Latest Stilt Stories

2010-10-21 06:15:00

Archaeologists have discovered a "fantastically preserved", 5,100-year-old door in Zurich, Switzerland. The poplar wood door, which researchers believe was made in 3,063 BC, is "solid and elegant", and may be one of the oldest ever found in Europe, said chief archaeologist Niels Bleicher on Wednesday. It had well-preserved hinges and was "remarkable because of the way the planks were held together," said Bleicher, who used tree rings to determine the age of the door. It was likely built...

Latest Stilt Reference Libraries

2009-02-21 20:59:48

The Black-winged Stilt (Himantopus himantopus) is a species of bird in the avocet family, Recurvirostridae. This species is widely distributed. Its preferred breeding habitat is marshes, shallow lakes and ponds. Some populations are migratory and move to the ocean coasts in winter. Birds in the warmer regions are mostly resident. Hawaiian populations are endangered due to habitat loss and possibly from introduced predators. The Black-winged Stilt is one of the species to which the Agreement...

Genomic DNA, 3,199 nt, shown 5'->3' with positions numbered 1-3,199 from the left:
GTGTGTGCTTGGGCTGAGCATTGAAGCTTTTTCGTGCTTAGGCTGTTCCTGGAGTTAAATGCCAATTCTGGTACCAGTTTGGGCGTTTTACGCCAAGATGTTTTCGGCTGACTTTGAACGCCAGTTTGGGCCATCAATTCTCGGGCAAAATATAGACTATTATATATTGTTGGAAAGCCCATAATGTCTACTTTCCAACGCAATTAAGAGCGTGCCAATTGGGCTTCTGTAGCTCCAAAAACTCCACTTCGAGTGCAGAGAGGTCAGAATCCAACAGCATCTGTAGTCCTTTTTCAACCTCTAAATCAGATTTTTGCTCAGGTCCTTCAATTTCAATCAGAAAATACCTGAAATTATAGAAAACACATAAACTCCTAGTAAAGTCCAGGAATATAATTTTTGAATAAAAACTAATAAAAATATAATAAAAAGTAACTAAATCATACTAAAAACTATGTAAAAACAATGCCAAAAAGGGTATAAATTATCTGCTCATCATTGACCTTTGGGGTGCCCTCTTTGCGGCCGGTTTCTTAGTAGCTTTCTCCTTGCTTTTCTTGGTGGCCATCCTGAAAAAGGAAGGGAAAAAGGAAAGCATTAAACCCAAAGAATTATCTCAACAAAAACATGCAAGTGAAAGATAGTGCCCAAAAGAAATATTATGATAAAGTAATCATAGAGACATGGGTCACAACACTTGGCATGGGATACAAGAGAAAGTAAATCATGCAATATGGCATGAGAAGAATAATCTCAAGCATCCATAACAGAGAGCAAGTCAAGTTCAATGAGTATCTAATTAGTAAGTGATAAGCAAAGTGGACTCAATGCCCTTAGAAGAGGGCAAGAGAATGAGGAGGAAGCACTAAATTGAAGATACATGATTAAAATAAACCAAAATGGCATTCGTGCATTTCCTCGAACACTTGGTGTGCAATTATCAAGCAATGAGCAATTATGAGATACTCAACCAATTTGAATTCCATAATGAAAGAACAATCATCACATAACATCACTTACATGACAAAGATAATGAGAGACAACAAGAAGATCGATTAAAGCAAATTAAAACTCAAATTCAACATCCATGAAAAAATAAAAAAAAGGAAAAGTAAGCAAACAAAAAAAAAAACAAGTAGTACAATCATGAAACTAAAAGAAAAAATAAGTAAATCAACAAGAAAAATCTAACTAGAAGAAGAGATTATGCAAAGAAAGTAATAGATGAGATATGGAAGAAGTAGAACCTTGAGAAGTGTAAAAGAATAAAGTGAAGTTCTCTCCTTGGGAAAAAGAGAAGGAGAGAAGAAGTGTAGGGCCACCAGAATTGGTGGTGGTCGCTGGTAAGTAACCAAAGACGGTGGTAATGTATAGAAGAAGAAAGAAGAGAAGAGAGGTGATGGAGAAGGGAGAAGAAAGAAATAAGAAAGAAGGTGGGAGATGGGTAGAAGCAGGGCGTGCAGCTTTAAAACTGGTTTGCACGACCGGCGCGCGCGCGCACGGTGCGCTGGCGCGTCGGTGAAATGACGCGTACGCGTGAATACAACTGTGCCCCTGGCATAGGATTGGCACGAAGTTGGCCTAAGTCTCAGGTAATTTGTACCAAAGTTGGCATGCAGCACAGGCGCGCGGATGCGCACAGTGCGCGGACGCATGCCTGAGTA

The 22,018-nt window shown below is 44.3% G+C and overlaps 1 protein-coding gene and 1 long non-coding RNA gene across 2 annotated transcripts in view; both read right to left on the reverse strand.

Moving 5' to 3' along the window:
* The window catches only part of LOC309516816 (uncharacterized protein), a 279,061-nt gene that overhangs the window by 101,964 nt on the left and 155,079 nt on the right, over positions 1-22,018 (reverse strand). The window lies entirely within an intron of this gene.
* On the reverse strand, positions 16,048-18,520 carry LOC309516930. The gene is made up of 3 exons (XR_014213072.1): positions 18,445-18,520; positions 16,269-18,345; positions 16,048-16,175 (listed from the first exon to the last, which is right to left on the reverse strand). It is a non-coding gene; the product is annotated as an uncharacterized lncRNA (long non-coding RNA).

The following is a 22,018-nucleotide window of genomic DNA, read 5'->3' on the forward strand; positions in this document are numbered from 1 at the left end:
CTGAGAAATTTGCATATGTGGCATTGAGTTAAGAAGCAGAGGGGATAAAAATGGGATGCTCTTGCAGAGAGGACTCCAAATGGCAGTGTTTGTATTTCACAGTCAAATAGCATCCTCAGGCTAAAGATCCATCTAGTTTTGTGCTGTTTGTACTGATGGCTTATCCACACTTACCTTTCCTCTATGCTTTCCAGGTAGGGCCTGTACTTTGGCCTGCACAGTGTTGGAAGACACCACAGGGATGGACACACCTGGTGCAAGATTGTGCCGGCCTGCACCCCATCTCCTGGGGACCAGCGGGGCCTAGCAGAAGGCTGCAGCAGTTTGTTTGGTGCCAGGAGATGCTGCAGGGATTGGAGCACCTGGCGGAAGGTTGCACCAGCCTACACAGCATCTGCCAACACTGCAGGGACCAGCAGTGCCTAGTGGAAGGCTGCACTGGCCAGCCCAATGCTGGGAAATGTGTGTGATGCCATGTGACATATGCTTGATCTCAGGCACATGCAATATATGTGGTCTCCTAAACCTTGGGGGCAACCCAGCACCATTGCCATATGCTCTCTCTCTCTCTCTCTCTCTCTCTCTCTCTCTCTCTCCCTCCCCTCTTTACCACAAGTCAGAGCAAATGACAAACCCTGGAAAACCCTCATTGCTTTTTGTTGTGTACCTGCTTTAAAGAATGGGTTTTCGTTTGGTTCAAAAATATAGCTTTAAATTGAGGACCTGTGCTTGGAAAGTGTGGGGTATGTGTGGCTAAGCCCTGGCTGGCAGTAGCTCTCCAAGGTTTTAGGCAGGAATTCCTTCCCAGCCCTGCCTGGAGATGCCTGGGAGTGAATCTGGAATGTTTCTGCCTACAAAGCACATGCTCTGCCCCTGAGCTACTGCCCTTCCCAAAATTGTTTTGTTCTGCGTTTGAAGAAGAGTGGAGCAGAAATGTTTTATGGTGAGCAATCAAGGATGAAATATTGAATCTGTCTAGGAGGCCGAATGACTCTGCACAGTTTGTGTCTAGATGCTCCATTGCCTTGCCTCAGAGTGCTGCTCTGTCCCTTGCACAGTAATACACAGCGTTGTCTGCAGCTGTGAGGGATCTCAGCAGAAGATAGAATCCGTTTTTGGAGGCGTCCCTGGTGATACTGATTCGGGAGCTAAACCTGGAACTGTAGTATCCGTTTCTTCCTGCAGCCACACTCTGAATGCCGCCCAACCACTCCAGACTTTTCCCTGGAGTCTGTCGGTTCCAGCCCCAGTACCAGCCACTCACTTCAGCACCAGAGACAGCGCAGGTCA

2008-04-29 00:12:48

The Black Stilt (Himantopus novaezelandiae), is a large wading bird in the avocet and stilt family Recurvirostridae. During the breeding season it is restricted to the upper Waitaki Valley, South Island, New Zealand. Small numbers over winter in the North Island. Adults are 39 inches long. They have very long red legs, a long thin black bill and black plumage. Juveniles have a white breast, neck and head, with a black patch around the eyes. They breed at the 2-3 years of age. They are...

2005-06-14 12:38:35

The American Avocet (Recurvirostra americana) is a large wader in the avocet and stilt family, Recurvirostridae. Adults have long legs, a rust head and neck, a long up-turned bill and a white lower body with a distinctive black and white pattern on the wing and back. Their breeding habitat includes marshes, prairie ponds, and shallow lakes in the mid-west and on the Pacific coast of North America. They nest in small groups on open ground, sometimes even with other waders. They are...

More Articles (3 articles) »
Word of the Day
  • The hard inner (usually woody) layer of the pericarp of some fruits (as peaches or plums or cherries or olives) that contains the seed.
This word comes from the Greek 'endon,' in, within, plus the Greek 'kardia,' heart.